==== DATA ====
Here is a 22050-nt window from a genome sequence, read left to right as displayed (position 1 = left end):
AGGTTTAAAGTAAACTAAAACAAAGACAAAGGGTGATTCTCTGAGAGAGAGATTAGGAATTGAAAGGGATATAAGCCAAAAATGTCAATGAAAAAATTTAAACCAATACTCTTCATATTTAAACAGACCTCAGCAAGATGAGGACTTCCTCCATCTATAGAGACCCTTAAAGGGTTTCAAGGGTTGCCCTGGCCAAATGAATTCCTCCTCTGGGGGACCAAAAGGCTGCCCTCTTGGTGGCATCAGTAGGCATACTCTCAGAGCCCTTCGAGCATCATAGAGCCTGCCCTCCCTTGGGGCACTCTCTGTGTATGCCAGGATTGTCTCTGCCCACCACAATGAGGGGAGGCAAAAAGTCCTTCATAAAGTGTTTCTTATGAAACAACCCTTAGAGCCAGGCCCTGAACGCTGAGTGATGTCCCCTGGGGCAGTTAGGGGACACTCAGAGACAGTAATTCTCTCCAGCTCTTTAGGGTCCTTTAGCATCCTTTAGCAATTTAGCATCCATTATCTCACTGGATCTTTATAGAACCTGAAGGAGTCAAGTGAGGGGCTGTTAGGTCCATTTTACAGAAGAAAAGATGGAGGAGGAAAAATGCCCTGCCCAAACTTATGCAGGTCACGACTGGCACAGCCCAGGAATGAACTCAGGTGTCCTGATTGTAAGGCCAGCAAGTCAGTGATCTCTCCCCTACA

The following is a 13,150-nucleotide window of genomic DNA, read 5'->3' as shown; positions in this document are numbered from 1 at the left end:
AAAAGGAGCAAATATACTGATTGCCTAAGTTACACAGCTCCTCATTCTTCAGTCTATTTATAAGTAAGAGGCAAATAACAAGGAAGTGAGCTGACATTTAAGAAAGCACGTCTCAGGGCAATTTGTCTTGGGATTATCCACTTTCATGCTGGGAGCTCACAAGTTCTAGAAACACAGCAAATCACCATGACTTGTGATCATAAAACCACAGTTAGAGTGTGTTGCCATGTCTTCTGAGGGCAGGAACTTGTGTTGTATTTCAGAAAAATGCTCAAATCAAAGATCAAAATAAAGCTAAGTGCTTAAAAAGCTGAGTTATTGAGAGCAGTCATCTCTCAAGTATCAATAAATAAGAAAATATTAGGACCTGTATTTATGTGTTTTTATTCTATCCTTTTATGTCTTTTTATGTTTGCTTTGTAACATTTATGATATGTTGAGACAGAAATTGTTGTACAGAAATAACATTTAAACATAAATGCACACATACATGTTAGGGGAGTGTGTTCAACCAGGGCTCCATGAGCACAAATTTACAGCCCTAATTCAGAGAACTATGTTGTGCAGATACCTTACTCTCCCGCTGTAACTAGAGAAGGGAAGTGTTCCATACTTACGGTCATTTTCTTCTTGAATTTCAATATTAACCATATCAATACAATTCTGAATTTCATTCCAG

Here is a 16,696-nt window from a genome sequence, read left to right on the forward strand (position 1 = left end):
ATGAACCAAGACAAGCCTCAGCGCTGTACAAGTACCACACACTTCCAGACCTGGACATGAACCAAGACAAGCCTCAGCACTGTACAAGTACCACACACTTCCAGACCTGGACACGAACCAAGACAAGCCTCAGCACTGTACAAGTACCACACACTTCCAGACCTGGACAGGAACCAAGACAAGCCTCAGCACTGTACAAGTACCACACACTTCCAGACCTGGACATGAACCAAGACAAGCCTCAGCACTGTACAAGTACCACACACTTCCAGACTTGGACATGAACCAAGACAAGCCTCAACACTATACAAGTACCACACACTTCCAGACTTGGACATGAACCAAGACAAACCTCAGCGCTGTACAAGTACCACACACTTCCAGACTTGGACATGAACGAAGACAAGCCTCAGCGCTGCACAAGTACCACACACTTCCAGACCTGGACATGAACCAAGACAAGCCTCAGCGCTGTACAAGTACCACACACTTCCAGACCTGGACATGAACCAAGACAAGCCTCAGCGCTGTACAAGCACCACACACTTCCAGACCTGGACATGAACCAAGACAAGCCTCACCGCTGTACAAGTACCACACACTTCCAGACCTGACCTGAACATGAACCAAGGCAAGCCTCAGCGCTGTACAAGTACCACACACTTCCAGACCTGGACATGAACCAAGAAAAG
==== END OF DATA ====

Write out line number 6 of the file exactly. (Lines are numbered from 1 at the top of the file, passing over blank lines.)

ATGAACCAAGACAAGCCTCAGCGCTGTACAAGTACCACACACTTCCAGACCTGGACATGAACCAAGACAAGCCTCAGCACTGTACAAGTACCACACACTTCCAGACCTGGACACGAACCAAGACAAGCCTCAGCACTGTACAAGTACCACACACTTCCAGACCTGGACAGGAACCAAGACAAGCCTCAGCACTGTACAAGTACCACACACTTCCAGACCTGGACATGAACCAAGACAAGCCTCAGCACTGTACAAGTACCACACACTTCCAGACTTGGACATGAACCAAGACAAGCCTCAACACTATACAAGTACCACACACTTCCAGACTTGGACATGAACCAAGACAAACCTCAGCGCTGTACAAGTACCACACACTTCCAGACTTGGACATGAACGAAGACAAGCCTCAGCGCTGCACAAGTACCACACACTTCCAGACCTGGACATGAACCAAGACAAGCCTCAGCGCTGTACAAGTACCACACACTTCCAGACCTGGACATGAACCAAGACAAGCCTCAGCGCTGTACAAGCACCACACACTTCCAGACCTGGACATGAACCAAGACAAGCCTCACCGCTGTACAAGTACCACACACTTCCAGACCTGACCTGAACATGAACCAAGGCAAGCCTCAGCGCTGTACAAGTACCACACACTTCCAGACCTGGACATGAACCAAGAAAAG